SINGAPORE -- The organizers of Sibos 2015 were surely excited when Damian Glendinning, treasurer of Lenovo, agreed to speak at the conference. But after he spoke they might not want to invite him back.
Here’s a sample of what Glendinning told this conference of mostly bankers:
- “This is a wonderful conference and I’m really impressed. But I’m also wondering how much it costs. Because I know who’s paying for it.”
- “As a private consumer, with my very modest amount of funds available, I get far better service than I do as a treasurer of a fortune 500 company.”
- “Every time some regulator somewhere slaps a bank with a fine, who pays for it? We do.”
- “We’re all providing the same documents 19 times often to different branches of the same bank.”
When it comes to fees banks charge corporates, Glendinning didn’t hold back. “This is a wonderful conference and I’m really impressed,” he said. “But I’m also wondering how much it costs. Because I know who’s paying for it.”
An attendee who works for a large financial services company that works with corporate treasurers based in Asia, agreed that fees have become a major point of tension. “The one thing [treasurers] bring up is price of the services,” he said.
The key problem, Glendinning noted, is a lack of transparency around what the banks are billing over. “Really, the main issue you have as a corporate treasurer, is you don’t know what you’re paying,” he said. “You know that what you see is really only a portion of what’s being paid and in my mind, that’s one of the biggest issues in this industry.”
Glendinning wasn’t done. He also pointed out how poor banks have been on the technology side for corporate treasurers. “As a private consumer, with my very modest amount of funds available, I get far better service than I do as a treasurer of a fortune 500 company,” he said. “The online banking tools that you have available to you as a consumer are far better than the ones available to a corporate. They’re far more advanced, more user-friendly and in many cases they’re often far more secure.”
But why would banks be more concerned about making sure the user experience is better for consumers than with multinational corporations? “Because it’s more in banks’ interests to do it,” Glendinning stressed. “Banks in the past used to have huge branch networks with hundreds of thousands of employees. It was really in the banks’ best interest to invest in alternative systems so they could reduce the cost base.”
Servicing corporate clients is much more cost-effective for banks because there is no need a huge branch network and the ratio between the number of employees and the value of the transactions is far more favorable, Glendinning said. “Therefore, there has been far less investment in really advanced systems.”
Part of the problem, however, is the nature of corporate treasurers themselves, Glendinning added. Treasurers tend to be conservative, generally resisting change. However, this can be detrimental if treasury resists new players in the market. As bank regulations have become more severe and more expensive, the banks are simply passing those costs along to their corporate clients, he explained. This process isn’t going to stop, so corporate treasurers would be wise to consider alternative providers.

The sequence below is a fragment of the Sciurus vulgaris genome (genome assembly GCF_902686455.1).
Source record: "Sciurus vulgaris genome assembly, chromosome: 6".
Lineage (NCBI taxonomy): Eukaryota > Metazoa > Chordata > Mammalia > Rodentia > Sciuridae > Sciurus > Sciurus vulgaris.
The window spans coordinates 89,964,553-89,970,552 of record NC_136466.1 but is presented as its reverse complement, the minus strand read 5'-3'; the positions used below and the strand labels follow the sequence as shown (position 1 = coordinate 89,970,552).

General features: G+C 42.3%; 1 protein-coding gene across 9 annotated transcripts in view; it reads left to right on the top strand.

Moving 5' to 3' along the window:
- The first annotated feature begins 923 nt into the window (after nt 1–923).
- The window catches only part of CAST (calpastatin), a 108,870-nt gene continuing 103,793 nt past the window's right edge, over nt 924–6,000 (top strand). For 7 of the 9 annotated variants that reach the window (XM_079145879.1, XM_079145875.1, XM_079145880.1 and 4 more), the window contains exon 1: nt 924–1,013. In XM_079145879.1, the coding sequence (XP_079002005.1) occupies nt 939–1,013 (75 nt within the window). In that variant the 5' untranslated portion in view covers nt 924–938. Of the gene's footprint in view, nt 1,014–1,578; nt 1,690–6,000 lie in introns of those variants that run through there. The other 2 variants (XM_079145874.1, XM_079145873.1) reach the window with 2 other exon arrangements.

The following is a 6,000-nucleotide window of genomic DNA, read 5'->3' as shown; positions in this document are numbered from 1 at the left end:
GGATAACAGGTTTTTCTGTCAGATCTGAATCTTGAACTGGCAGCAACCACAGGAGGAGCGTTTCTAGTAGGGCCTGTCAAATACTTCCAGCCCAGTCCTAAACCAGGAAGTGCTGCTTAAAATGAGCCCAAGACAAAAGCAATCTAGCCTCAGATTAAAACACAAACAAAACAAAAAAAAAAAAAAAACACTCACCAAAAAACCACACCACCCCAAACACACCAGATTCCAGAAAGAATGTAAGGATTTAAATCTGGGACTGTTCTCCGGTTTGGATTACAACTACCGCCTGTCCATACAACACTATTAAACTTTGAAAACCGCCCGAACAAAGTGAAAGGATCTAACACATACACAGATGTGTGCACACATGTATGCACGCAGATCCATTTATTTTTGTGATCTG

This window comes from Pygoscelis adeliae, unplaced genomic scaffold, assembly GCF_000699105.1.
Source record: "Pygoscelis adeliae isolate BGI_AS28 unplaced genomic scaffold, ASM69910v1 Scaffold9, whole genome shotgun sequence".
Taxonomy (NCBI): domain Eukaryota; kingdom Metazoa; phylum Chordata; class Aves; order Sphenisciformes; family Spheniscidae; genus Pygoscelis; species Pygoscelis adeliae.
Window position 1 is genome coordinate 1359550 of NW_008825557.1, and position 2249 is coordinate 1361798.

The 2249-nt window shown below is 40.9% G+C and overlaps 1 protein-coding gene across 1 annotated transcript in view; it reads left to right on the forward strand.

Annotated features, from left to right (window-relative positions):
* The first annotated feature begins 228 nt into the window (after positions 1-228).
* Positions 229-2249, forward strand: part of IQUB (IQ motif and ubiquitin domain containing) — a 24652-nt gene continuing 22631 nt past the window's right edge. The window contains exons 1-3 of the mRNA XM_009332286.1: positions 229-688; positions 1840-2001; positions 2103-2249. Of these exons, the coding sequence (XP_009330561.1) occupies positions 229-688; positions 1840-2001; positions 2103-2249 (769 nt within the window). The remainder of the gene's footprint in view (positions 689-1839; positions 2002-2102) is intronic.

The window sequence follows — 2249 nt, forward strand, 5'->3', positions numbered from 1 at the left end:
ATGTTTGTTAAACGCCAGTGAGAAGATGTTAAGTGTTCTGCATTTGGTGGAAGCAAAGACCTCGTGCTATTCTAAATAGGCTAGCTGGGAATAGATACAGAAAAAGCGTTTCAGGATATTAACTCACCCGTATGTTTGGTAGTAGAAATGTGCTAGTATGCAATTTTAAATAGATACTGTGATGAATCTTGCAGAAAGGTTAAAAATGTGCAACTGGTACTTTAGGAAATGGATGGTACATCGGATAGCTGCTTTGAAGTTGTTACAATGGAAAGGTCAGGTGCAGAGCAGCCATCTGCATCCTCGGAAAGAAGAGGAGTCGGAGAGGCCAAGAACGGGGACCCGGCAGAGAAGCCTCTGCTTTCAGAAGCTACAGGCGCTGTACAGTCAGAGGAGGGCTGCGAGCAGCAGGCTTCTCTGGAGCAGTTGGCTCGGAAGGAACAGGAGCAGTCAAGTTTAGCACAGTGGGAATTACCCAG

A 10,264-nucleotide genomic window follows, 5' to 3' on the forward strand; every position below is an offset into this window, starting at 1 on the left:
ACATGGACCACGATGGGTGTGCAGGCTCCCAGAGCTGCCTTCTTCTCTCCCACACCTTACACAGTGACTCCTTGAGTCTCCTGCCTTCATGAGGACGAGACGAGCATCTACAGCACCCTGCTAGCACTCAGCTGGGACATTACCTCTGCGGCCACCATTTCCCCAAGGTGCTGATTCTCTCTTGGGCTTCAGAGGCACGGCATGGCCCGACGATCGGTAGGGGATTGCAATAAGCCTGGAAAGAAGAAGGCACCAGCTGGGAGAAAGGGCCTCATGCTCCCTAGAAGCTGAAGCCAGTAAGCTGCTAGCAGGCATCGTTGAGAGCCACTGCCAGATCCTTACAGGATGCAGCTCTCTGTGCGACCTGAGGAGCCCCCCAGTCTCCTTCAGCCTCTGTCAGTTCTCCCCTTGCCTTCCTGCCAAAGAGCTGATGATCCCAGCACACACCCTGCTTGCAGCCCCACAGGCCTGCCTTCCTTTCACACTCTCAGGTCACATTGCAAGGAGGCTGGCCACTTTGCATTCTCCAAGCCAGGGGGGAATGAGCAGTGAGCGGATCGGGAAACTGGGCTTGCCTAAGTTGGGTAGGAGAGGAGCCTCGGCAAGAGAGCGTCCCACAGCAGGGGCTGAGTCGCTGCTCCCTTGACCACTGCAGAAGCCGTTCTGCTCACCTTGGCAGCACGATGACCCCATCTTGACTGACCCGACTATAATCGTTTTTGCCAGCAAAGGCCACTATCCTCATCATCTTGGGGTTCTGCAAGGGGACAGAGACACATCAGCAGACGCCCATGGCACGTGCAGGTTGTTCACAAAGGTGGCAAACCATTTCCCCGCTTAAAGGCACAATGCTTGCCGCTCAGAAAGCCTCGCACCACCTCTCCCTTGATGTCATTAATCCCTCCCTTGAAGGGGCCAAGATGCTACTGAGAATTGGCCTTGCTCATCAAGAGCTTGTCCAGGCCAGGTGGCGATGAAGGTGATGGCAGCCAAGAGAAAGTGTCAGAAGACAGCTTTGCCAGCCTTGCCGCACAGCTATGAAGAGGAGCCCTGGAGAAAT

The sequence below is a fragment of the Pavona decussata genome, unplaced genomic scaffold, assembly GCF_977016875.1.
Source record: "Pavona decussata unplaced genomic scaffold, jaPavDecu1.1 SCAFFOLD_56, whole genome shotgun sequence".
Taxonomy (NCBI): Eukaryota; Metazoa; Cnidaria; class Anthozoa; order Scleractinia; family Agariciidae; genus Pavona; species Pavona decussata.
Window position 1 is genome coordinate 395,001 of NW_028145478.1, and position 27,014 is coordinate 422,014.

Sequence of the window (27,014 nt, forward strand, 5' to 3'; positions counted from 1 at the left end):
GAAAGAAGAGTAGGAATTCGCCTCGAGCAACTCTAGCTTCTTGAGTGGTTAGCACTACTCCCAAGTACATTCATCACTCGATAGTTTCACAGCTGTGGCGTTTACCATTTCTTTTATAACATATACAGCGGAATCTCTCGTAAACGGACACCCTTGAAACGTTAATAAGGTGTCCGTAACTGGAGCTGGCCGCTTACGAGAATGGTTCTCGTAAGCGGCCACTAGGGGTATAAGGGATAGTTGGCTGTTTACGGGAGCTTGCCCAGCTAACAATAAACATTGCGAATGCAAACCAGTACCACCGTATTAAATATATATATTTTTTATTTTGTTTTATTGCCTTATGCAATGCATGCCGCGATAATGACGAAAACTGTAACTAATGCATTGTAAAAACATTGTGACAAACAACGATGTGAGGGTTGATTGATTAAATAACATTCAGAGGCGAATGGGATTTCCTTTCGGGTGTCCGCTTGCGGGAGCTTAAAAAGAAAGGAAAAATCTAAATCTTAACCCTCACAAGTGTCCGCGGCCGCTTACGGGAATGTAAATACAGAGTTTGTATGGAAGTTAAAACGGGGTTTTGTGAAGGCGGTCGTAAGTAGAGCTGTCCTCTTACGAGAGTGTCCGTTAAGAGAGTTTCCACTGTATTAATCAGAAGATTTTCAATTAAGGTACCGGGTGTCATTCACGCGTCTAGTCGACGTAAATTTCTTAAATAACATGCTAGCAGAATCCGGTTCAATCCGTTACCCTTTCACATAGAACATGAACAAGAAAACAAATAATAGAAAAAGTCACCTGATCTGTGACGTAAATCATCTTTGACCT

Glendinning noted that Chinese e-commerce giant Alibaba Group now has many of the features that bank typically would, but doesn’t have the restrictions of China’s highly regulated banks. Therefore, treasurers in China might ultimately eschew the banks and take their services to Alibaba. “Every time some regulator somewhere slaps a bank with a fine, who pays for it? We do,” he said. “If this carries on, we’re going to reach the point where there is the potential that banking system will become so rigid and expensive because of all of these constraints that we as corporate treasurers might go with these other guys; it’s so much easier.”
Of course, no discussion about tension in corporate-bank relationships would be complete without some talk about KYC regulations. “We talk about the different initials—KYC, AML—for me the biggest single problem in regulations these days is CYA,” Glendinning joked. “I actually sympathize with the bankers, because you’re dealing with regulations aren’t even clear. So tendency is to go overboard and make sure you get everything.”
Nevertheless, Glendinning is clearly frustrated with the burden KYC places on treasury. “We’re all providing the same documents 19 times often to different branches of the same bank,” he said.
Glendinning noted that the regulators enforcing KYC can’t even agree among each other what information is needed, and neither can the banks. Therefore, corporates, banks and regulators need to work together to resolve the issue. He believes that treasurers in particular need to band together and push back. “It’s very difficult to get corporates to act in unison on this,” he said. “But we actually need to start saying to the banks, ‘We’re going to provide this once to a central depository, you can go get it from them.’”